When The Best Loses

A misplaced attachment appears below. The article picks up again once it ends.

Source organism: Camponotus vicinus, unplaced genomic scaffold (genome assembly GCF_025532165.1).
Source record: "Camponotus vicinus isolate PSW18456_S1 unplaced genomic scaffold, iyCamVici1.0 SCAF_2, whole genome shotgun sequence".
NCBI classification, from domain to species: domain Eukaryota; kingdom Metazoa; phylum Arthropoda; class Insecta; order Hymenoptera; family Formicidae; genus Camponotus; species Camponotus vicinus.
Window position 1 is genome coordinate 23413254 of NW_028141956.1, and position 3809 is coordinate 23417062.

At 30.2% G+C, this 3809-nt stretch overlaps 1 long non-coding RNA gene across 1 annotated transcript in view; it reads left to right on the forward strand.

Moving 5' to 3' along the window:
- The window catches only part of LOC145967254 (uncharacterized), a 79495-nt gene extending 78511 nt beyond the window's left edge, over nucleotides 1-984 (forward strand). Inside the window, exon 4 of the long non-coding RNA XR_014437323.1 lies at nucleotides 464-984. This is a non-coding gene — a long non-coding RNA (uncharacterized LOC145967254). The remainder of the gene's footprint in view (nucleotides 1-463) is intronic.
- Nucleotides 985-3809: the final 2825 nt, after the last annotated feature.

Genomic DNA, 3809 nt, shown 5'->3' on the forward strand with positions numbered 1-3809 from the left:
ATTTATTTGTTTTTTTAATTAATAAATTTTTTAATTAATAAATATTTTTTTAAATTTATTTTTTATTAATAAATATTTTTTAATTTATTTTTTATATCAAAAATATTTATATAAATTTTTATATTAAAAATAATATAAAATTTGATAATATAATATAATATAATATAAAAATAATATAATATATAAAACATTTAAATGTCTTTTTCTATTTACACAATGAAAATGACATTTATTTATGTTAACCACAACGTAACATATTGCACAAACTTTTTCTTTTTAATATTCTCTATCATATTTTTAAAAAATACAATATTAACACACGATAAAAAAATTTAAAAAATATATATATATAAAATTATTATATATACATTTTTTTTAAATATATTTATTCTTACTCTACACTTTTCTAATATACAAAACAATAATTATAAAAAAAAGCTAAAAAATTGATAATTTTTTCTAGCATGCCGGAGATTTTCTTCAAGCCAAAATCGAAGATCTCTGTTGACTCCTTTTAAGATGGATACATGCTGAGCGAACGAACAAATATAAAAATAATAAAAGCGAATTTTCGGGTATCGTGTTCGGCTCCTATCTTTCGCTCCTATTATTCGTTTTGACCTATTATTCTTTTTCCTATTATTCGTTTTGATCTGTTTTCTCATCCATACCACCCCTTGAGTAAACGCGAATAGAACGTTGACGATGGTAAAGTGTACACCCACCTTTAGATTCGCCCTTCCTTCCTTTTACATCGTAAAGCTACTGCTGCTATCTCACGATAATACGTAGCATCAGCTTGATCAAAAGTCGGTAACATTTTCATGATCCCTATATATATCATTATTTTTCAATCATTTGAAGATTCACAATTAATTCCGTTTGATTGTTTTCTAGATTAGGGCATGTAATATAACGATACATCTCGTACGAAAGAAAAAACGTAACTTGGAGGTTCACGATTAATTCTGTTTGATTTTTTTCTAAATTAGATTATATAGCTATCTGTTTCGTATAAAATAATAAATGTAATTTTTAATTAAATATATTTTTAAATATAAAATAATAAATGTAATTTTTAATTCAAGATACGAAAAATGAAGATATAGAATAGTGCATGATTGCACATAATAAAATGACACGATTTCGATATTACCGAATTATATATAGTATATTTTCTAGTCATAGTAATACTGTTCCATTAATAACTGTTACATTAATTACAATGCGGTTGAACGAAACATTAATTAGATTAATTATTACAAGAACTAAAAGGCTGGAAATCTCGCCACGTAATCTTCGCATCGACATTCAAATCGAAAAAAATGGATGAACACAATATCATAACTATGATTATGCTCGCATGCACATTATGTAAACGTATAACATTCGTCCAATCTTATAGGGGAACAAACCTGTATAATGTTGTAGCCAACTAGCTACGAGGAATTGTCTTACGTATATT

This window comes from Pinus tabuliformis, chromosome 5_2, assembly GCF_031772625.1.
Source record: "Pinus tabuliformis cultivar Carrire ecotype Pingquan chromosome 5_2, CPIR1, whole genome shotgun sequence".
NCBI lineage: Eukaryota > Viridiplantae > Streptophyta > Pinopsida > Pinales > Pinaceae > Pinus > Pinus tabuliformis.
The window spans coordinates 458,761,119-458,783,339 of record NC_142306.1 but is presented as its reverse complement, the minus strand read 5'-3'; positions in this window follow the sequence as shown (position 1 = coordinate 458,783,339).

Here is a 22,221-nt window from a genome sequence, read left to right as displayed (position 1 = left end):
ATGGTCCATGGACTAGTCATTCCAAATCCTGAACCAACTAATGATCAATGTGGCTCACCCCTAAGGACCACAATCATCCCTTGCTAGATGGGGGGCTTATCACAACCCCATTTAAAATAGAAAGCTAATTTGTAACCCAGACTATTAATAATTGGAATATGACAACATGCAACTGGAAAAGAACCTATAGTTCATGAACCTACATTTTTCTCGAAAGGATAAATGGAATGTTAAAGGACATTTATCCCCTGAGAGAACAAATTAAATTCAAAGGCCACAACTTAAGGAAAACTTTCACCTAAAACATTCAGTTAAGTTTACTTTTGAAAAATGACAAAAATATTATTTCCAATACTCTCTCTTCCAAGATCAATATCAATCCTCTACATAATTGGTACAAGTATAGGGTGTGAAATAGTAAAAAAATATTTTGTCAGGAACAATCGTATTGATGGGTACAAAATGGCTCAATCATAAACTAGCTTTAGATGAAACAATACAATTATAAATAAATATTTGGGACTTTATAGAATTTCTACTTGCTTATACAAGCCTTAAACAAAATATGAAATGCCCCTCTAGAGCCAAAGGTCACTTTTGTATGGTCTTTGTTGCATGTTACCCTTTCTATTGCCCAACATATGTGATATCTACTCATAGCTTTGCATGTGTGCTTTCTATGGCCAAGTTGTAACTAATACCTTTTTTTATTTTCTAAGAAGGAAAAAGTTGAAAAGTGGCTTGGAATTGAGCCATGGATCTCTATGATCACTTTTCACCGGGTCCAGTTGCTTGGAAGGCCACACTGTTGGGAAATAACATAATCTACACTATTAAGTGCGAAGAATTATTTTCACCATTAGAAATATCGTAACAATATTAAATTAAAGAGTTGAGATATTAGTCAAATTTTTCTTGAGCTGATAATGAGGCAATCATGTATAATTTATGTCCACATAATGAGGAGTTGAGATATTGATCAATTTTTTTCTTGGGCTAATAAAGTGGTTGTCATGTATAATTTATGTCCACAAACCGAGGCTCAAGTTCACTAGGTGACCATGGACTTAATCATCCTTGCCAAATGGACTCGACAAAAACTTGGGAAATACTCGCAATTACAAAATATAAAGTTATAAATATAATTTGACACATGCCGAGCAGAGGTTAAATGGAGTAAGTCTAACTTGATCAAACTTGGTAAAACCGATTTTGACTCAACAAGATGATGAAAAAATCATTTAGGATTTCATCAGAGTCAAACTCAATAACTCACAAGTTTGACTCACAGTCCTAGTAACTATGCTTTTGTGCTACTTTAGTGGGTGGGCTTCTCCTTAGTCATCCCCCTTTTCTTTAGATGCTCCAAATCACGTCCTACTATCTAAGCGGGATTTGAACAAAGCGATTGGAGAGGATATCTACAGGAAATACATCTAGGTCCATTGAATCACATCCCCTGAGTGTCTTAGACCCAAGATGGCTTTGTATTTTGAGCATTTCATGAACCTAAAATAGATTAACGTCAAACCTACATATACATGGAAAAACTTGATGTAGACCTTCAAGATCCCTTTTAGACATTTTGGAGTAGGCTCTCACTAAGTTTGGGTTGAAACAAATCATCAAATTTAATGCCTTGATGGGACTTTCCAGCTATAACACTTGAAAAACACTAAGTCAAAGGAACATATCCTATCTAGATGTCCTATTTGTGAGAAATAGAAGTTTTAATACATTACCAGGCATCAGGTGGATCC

A couple days ago, I was lucky enough to catch the Federer vs Del Potro quarterfinal match at the U.S. Open. While tennis is not one of my most watched sports, I do jump at the chance to watch the best of the best when they are in form. While Federer is a bit older now, he’s still amazingly winning majors with two this year at Wimbledon and the AUS Open adding on to his untouchable 19 majors. I remember watching him a while back and he would make these insanely difficult shots look effortless and would put the ball anywhere he wanted. If you follow him, you’ll know he’s not super flamboyant or outspoken, just super calm and collected and plays every match like he’s on a different level. If you watched this week, you may know he lost the quarterfinal which was a pretty big upset, even at 37 years old. In the loss, I still saw flashes from old with crazy shots and ridiculous returns that reminded me of his freakish abilities, but what grasped me more about him this time, was hearing him comment in defeat. I posted the video of his reaction to the loss above. I was amazed at how much he spoke about the importance of preparation and how even when he was winning, he knew something felt off and that he was “not in a safe place” the entire tournament. I was taken back and reminded that, even the greatest of the great still go through what every athlete goes through and nothing is a cakewalk. You don’t always hear pros this humble and be so in-tune with their game. While we always talk about the greatest having upper-echelon confidence, I’m wondering if Federer’s humbleness and self-awareness is what has set him apart as the greatest throughout these years. Is it uber confidence or humbleness? Or both? He still placed the importance around fundamentals, preparation, and the mental game and in order to be the best, you must have all of them running on all cylinders. While I was bummed he lost, it was refreshing to hear how in control of defeat he was.